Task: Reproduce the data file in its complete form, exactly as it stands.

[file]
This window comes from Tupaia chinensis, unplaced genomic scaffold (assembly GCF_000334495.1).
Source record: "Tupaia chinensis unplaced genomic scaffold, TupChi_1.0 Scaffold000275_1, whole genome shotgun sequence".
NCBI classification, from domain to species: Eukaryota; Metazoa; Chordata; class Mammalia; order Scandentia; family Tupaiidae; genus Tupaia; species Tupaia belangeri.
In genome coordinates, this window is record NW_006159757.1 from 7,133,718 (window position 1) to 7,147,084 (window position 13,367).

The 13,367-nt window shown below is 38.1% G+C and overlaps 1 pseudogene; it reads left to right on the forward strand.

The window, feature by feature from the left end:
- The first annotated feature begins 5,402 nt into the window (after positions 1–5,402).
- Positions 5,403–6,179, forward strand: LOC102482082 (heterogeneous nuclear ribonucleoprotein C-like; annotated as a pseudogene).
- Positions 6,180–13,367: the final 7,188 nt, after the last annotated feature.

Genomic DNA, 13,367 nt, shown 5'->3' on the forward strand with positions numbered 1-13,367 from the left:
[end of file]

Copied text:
This window comes from Tupaia chinensis, unplaced genomic scaffold (assembly GCF_000334495.1).
Source record: "Tupaia chinensis unplaced genomic scaffold, TupChi_1.0 Scaffold000275_1, whole genome shotgun sequence".
NCBI classification, from domain to species: Eukaryota; Metazoa; Chordata; class Mammalia; order Scandentia; family Tupaiidae; genus Tupaia; species Tupaia belangeri.
In genome coordinates, this window is record NW_006159757.1 from 7,133,718 (window position 1) to 7,147,084 (window position 13,367).

The 13,367-nt window shown below is 38.1% G+C and overlaps 1 pseudogene; it reads left to right on the forward strand.

The window, feature by feature from the left end:
- The first annotated feature begins 5,402 nt into the window (after positions 1–5,402).
- Positions 5,403–6,179, forward strand: LOC102482082 (heterogeneous nuclear ribonucleoprotein C-like; annotated as a pseudogene).
- Positions 6,180–13,367: the final 7,188 nt, after the last annotated feature.

Genomic DNA, 13,367 nt, shown 5'->3' on the forward strand with positions numbered 1-13,367 from the left: